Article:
Christian Geyer - "Habermas", Frankfurter Allgemeine Zeitung, 16-02-2023.

Ronald Pohl - "Habermas plädiert für "rechtzeitige Verhandlungen"“, Der Standard, 16-02-2023.

Gerrit Bartels - "Sorgen vor einem dritten Weltkrieg", Der Tagesspiegel, 16-02-2023.

Gregor Dotzauer - "Die Waffen der Vernunft", Der Tagesspiegel, 16-02-2023.

Michael Hesse - "Schlafwandeln am Rande des Abgrundes", Frankfurter Rundschau, 16-02-2023.

Corinna Hauswedell - "Habermas und der Krieg" (interview), Deutschlandsfunk, 15-02-2023.

Herfried Münkler - "Verhandlungen sind keine Alternative zum Kämpfen" (interview), Deutschlandfunk Kultur, 15-02-2023.

Tobias Rapp - "Der Abwehrzauber", Der Spiegel online, 15-02-2023.

Kurt Kister - "Was treibt diesen Mann?", Süddeutsche Zeitung, 15-02-2023.

Tuesday, February 14, 2023

New essay by Habermas on the Russian invasion of Ukraine

A new essay by Jürgen Habermas on the Russian invasion of Ukraine (Süddeutsche Zeitung, 15-02-2023): 

"Ein Plädoyer für Verhandlungen" [paywall] 

"A Plea for Negotiations" [paywall]


"Et innlegg for forhandlinger", Morgenposten, online 24-02-2023 [paywall]

"Plaidoyer pour des négociations en Ukraine", Le Monde, 22-02-2023 [paywall]

"Plaidoyer pour des négociations sur l'Ukraine", Le Temps, 21-02-2023 [paywall]

"Por qué este es el momento de negociar la paz", El País, 19-02-2023 [paywall]

"Europa tra guerra e pace", la Repubblica, 19-02-2023 [paywall]

"Et forsvar for forhandlinger", Information, 16-02-2023 [paywall]


"The West has good reasons for supplying weapons to Ukraine: But this entails shared responsibility for the further course of the war. 

(….) thoughtful voices are making themselves heard not only to defend the Chancellor’s stance but also to plead for public reflection on the difficult path to negotiations. If I add my voice to these, then it is precisely because the statement: “Ukraine must not lose the war!” is correct. My concern is with the preventive character of timely negotiations, negotiations that prevent a prolonged war from claiming even more lives and causing even more destruction, and from presenting us in the end with a hopeless choice: either to intervene actively in the war or to leave Ukraine to its fate in order not to trigger the first world war between nuclear-armed powers. 

The war is dragging on, the scale of the destruction is increasing and the casualties are mounting. (….) 

Sleepwalking on the edge of the abyss is becoming a real danger especially because the Western alliance is not only strengthening Ukraine’s hand, but is tirelessly reiterating that it will support the Ukrainian government for “as long as necessary” and that the Ukrainian government alone can decide the timing and goal of possible negotiations. This protestation is meant to discourage opponents, but it is inconsistent and obscures differences that are obvious. Above all, it can lead us to deceive ourselves about the need to take our own initiatives for negotiations.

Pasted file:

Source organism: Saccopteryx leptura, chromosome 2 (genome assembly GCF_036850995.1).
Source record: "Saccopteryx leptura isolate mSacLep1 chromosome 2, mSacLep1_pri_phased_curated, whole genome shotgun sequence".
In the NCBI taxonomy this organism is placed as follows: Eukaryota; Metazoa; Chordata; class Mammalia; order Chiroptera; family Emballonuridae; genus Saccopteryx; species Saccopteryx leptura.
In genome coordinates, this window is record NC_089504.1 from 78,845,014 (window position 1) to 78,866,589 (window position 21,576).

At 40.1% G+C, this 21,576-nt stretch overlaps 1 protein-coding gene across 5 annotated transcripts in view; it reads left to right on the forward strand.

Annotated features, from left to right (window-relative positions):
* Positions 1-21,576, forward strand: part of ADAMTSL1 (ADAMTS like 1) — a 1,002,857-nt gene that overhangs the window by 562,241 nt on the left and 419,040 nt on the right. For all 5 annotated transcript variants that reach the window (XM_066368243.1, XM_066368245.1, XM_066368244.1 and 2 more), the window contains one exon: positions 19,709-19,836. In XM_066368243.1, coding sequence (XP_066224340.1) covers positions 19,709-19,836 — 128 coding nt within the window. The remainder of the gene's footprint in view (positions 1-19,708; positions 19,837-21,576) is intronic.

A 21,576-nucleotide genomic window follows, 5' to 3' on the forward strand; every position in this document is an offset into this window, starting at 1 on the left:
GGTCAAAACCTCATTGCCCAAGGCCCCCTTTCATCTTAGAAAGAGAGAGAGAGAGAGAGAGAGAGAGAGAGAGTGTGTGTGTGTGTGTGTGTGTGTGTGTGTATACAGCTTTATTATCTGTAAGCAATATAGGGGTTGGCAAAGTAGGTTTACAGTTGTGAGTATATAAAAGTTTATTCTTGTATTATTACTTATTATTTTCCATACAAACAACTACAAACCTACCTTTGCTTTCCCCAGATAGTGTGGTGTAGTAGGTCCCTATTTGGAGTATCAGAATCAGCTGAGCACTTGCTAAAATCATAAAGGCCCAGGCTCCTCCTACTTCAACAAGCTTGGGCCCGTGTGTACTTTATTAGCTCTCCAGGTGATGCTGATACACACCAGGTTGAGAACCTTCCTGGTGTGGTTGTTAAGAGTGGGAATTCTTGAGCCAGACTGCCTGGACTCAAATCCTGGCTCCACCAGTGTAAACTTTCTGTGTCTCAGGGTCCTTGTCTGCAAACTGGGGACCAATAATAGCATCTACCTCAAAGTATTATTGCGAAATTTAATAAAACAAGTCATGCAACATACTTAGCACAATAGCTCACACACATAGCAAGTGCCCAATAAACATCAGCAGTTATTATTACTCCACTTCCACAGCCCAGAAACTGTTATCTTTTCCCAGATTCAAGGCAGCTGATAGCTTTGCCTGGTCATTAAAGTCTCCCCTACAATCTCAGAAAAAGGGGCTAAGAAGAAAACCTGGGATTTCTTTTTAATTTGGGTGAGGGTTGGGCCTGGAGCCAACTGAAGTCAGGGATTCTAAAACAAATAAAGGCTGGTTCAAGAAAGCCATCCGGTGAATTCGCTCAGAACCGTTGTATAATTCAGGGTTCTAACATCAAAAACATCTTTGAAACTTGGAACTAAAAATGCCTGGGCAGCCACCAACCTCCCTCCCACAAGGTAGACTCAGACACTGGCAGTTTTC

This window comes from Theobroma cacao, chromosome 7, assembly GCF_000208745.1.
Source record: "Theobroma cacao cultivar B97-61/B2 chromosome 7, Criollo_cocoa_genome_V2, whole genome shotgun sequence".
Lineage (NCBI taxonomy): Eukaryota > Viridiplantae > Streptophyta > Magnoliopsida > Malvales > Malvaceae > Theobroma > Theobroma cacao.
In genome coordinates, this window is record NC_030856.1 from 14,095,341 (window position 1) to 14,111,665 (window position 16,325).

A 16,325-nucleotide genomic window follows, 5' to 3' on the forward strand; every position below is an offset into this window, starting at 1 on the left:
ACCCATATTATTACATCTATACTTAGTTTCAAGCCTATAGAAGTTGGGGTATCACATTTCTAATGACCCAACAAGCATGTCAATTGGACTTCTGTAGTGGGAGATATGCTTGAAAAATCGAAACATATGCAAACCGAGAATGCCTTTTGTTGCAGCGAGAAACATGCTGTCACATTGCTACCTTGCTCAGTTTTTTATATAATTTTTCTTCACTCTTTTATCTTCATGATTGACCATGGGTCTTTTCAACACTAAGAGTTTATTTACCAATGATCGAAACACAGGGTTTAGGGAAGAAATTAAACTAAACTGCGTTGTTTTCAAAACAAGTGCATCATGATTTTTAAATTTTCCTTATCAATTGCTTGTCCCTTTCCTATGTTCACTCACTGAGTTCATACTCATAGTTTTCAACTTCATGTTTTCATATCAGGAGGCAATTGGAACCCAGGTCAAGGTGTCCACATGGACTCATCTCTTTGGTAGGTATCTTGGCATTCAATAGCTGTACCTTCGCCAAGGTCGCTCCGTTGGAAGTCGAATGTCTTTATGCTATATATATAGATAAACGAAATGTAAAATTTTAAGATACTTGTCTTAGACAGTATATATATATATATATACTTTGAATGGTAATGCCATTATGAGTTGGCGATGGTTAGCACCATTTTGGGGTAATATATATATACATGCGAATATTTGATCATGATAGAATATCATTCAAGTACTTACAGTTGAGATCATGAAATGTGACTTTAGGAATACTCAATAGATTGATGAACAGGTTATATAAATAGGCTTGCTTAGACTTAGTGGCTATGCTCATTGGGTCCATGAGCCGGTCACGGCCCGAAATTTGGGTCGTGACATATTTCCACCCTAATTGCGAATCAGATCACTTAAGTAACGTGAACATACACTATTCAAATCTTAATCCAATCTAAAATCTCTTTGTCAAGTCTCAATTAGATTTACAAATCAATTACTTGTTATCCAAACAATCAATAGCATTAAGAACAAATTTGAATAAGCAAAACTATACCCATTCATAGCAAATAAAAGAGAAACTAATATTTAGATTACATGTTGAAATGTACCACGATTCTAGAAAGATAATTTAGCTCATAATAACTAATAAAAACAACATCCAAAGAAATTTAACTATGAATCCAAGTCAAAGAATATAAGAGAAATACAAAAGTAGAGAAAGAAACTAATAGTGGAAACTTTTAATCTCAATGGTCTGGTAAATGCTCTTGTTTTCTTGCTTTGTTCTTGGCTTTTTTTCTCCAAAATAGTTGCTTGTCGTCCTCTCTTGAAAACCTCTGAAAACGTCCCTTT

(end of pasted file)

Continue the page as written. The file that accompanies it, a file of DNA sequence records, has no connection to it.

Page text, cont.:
On the one hand, it is a truism that only a party involved in the war can determine its war objective and, if necessary, the timing of negotiations. On the other hand, how long Ukraine can hold out at all also depends on Western support. (....)

The fact that the West itself cannot avoid making, and taking responsibility for, important decisions is also evident from the situation it fears most – namely, the aforementioned scenario in which Russian military superiority would confront it with the alternative of either caving in or becoming a party to the war. (....)

But the broad camp of emphatic supporters of Ukraine is also currently divided over the right moment for peace negotiations. One side identifies with the Ukrainian government’s demand for military support, increasing without limit, to defeat Russia and thus restore the country’s territorial integrity, including Crimea. The other side wants to push for attempts to bring about a cease-fire and negotiations that would at least avert a possible defeat by restoring the status quo ante of February 23, 2022. The pros and cons of these positions reflect historical experiences.

It is not a coincidence that this smouldering conflict is now pressing for clarification. The front has been frozen for months. (....)

It is in the light of this development that I understood the formulation that Ukraine “must not lose the war”. For I interpret the moment of restraint as a warning that the West, which is enabling Ukraine to continue the fight against a criminal aggressor, must neither forget the number of victims, nor the risk to which the possible victims are exposed, nor the extent of the actual and potential destruction that is accepted with a heavy heart for the sake of the legitimate objective. Even the most altruistic supporter is not relieved of the responsibility to weigh up this proportionality. (….)

These are not promising conditions, but neither are they hopeless.

For apart from the human lives that war claims with each passing day, there is an increasing cost in material resources that cannot be replaced to an arbitrary extent. And the clock is ticking for the Biden administration, too. This thought alone should prompt us to press for energetic attempts to start negotiations and search for a compromise solution that would not give the Russian side any territorial gain beyond the status quo before the beginning of the war and yet would allow it to save face. 

Apart from the fact that Western heads of government such as Scholz and Macron maintain telephone contact with Putin, the U.S. government, which is apparently divided on this question, cannot maintain the formal role of an uninvolved party. A tenable negotiated outcome cannot be embedded in the context of far-reaching agreements without the involvement of the United States. Both warring parties are interested in this. This applies to security guarantees that the West must provide for Ukraine. But it also applies to the principle that the overthrow of an authoritarian regime is credible and stable only to the extent that it is driven by its own population, and hence enjoys internal support.